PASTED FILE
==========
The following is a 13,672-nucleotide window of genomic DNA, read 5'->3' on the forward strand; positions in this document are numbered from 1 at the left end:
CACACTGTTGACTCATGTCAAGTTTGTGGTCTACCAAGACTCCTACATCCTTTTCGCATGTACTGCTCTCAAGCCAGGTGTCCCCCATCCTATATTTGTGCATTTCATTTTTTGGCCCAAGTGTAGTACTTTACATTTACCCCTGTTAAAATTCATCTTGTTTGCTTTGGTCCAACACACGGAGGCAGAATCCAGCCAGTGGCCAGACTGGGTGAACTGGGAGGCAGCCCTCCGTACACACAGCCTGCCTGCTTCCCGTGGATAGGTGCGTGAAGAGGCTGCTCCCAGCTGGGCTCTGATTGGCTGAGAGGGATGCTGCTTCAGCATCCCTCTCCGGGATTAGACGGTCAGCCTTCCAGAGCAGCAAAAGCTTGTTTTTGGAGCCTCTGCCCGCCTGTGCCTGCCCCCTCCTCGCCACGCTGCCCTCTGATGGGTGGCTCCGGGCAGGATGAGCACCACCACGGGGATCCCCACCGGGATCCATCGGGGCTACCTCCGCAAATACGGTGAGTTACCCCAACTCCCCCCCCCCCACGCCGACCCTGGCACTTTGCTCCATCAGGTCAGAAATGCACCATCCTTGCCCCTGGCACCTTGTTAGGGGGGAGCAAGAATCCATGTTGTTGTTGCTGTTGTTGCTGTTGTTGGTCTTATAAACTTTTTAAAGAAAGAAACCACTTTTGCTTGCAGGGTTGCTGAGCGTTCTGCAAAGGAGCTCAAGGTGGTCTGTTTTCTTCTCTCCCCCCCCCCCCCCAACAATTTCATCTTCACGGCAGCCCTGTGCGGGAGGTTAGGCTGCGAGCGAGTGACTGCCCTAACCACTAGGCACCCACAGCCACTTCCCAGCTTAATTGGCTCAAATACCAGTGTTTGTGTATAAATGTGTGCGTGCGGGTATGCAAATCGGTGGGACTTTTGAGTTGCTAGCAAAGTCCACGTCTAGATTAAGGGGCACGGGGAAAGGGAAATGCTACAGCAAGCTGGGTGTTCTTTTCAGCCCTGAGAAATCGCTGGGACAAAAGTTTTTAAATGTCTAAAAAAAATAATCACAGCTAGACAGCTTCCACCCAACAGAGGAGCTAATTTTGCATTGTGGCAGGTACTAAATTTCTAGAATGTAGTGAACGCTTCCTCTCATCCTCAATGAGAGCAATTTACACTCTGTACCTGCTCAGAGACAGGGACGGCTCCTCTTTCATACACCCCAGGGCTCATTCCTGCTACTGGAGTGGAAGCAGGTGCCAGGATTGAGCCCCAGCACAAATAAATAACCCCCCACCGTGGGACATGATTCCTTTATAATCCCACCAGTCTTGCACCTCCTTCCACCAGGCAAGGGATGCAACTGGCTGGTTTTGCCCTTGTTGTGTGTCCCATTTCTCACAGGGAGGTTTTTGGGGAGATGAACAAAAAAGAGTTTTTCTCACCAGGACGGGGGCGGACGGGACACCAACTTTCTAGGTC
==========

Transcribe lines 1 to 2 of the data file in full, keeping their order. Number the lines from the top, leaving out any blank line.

The following is a 13,672-nucleotide window of genomic DNA, read 5'->3' on the forward strand; positions in this document are numbered from 1 at the left end:
CACACTGTTGACTCATGTCAAGTTTGTGGTCTACCAAGACTCCTACATCCTTTTCGCATGTACTGCTCTCAAGCCAGGTGTCCCCCATCCTATATTTGTGCATTTCATTTTTTGGCCCAAGTGTAGTACTTTACATTTACCCCTGTTAAAATTCATCTTGTTTGCTTTGGTCCAACACACGGAGGCAGAATCCAGCCAGTGGCCAGACTGGGTGAACTGGGAGGCAGCCCTCCGTACACACAGCCTGCCTGCTTCCCGTGGATAGGTGCGTGAAGAGGCTGCTCCCAGCTGGGCTCTGATTGGCTGAGAGGGATGCTGCTTCAGCATCCCTCTCCGGGATTAGACGGTCAGCCTTCCAGAGCAGCAAAAGCTTGTTTTTGGAGCCTCTGCCCGCCTGTGCCTGCCCCCTCCTCGCCACGCTGCCCTCTGATGGGTGGCTCCGGGCAGGATGAGCACCACCACGGGGATCCCCACCGGGATCCATCGGGGCTACCTCCGCAAATACGGTGAGTTACCCCAACTCCCCCCCCCCCACGCCGACCCTGGCACTTTGCTCCATCAGGTCAGAAATGCACCATCCTTGCCCCTGGCACCTTGTTAGGGGGGAGCAAGAATCCATGTTGTTGTTGCTGTTGTTGCTGTTGTTGGTCTTATAAACTTTTTAAAGAAAGAAACCACTTTTGCTTGCAGGGTTGCTGAGCGTTCTGCAAAGGAGCTCAAGGTGGTCTGTTTTCTTCTCTCCCCCCCCCCCCCCAACAATTTCATCTTCACGGCAGCCCTGTGCGGGAGGTTAGGCTGCGAGCGAGTGACTGCCCTAACCACTAGGCACCCACAGCCACTTCCCAGCTTAATTGGCTCAAATACCAGTGTTTGTGTATAAATGTGTGCGTGCGGGTATGCAAATCGGTGGGACTTTTGAGTTGCTAGCAAAGTCCACGTCTAGATTAAGGGGCACGGGGAAAGGGAAATGCTACAGCAAGCTGGGTGTTCTTTTCAGCCCTGAGAAATCGCTGGGACAAAAGTTTTTAAATGTCTAAAAAAAATAATCACAGCTAGACAGCTTCCACCCAACAGAGGAGCTAATTTTGCATTGTGGCAGGTACTAAATTTCTAGAATGTAGTGAACGCTTCCTCTCATCCTCAATGAGAGCAATTTACACTCTGTACCTGCTCAGAGACAGGGACGGCTCCTCTTTCATACACCCCAGGGCTCATTCCTGCTACTGGAGTGGAAGCAGGTGCCAGGATTGAGCCCCAGCACAAATAAATAACCCCCCACCGTGGGACATGATTCCTTTATAATCCCACCAGTCTTGCACCTCCTTCCACCAGGCAAGGGATGCAACTGGCTGGTTTTGCCCTTGTTGTGTGTCCCATTTCTCACAGGGAGGTTTTTGGGGAGATGAACAAAAAAGAGTTTTTCTCACCAGGACGGGGGCGGACGGGACACCAACTTTCTAGGTC